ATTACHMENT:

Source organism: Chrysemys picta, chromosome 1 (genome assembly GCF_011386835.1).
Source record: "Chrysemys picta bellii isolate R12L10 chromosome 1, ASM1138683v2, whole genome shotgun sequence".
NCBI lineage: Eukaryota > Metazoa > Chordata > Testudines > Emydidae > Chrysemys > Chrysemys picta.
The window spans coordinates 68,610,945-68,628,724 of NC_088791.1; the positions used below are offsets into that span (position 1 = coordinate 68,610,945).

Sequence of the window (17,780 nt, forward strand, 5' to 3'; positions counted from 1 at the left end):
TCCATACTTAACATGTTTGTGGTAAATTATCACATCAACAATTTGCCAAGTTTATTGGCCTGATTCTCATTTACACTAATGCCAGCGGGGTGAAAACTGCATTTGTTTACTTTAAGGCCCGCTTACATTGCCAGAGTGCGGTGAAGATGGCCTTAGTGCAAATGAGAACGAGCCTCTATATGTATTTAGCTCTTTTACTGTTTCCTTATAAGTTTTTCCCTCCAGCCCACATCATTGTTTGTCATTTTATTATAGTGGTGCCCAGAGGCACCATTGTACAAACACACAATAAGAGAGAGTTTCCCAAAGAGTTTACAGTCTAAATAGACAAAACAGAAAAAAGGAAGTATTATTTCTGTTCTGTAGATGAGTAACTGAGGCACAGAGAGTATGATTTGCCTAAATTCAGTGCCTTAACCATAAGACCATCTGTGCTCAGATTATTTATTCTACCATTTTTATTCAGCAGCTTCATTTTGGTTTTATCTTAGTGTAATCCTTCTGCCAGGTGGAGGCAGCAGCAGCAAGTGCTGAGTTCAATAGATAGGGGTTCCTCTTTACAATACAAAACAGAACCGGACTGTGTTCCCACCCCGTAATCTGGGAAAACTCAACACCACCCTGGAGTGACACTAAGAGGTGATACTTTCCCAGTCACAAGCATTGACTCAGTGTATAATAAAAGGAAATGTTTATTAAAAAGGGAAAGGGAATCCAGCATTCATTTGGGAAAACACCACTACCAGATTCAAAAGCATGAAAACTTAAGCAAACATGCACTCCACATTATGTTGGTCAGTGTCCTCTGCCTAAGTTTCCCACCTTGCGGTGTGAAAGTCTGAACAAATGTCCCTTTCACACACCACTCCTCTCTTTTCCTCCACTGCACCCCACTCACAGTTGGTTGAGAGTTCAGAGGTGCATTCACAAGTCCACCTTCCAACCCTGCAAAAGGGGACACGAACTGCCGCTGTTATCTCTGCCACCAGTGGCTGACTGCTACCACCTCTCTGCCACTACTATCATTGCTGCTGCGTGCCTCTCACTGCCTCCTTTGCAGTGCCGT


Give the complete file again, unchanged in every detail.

Source organism: Chrysemys picta, chromosome 1 (genome assembly GCF_011386835.1).
Source record: "Chrysemys picta bellii isolate R12L10 chromosome 1, ASM1138683v2, whole genome shotgun sequence".
NCBI lineage: Eukaryota > Metazoa > Chordata > Testudines > Emydidae > Chrysemys > Chrysemys picta.
The window spans coordinates 68,610,945-68,628,724 of NC_088791.1; the positions used below are offsets into that span (position 1 = coordinate 68,610,945).

Sequence of the window (17,780 nt, forward strand, 5' to 3'; positions counted from 1 at the left end):
TCCATACTTAACATGTTTGTGGTAAATTATCACATCAACAATTTGCCAAGTTTATTGGCCTGATTCTCATTTACACTAATGCCAGCGGGGTGAAAACTGCATTTGTTTACTTTAAGGCCCGCTTACATTGCCAGAGTGCGGTGAAGATGGCCTTAGTGCAAATGAGAACGAGCCTCTATATGTATTTAGCTCTTTTACTGTTTCCTTATAAGTTTTTCCCTCCAGCCCACATCATTGTTTGTCATTTTATTATAGTGGTGCCCAGAGGCACCATTGTACAAACACACAATAAGAGAGAGTTTCCCAAAGAGTTTACAGTCTAAATAGACAAAACAGAAAAAAGGAAGTATTATTTCTGTTCTGTAGATGAGTAACTGAGGCACAGAGAGTATGATTTGCCTAAATTCAGTGCCTTAACCATAAGACCATCTGTGCTCAGATTATTTATTCTACCATTTTTATTCAGCAGCTTCATTTTGGTTTTATCTTAGTGTAATCCTTCTGCCAGGTGGAGGCAGCAGCAGCAAGTGCTGAGTTCAATAGATAGGGGTTCCTCTTTACAATACAAAACAGAACCGGACTGTGTTCCCACCCCGTAATCTGGGAAAACTCAACACCACCCTGGAGTGACACTAAGAGGTGATACTTTCCCAGTCACAAGCATTGACTCAGTGTATAATAAAAGGAAATGTTTATTAAAAAGGGAAAGGGAATCCAGCATTCATTTGGGAAAACACCACTACCAGATTCAAAAGCATGAAAACTTAAGCAAACATGCACTCCACATTATGTTGGTCAGTGTCCTCTGCCTAAGTTTCCCACCTTGCGGTGTGAAAGTCTGAACAAATGTCCCTTTCACACACCACTCCTCTCTTTTCCTCCACTGCACCCCACTCACAGTTGGTTGAGAGTTCAGAGGTGCATTCACAAGTCCACCTTCCAACCCTGCAAAAGGGGACACGAACTGCCGCTGTTATCTCTGCCACCAGTGGCTGACTGCTACCACCTCTCTGCCACTACTATCATTGCTGCTGCGTGCCTCTCACTGCCTCCTTTGCAGTGCCGT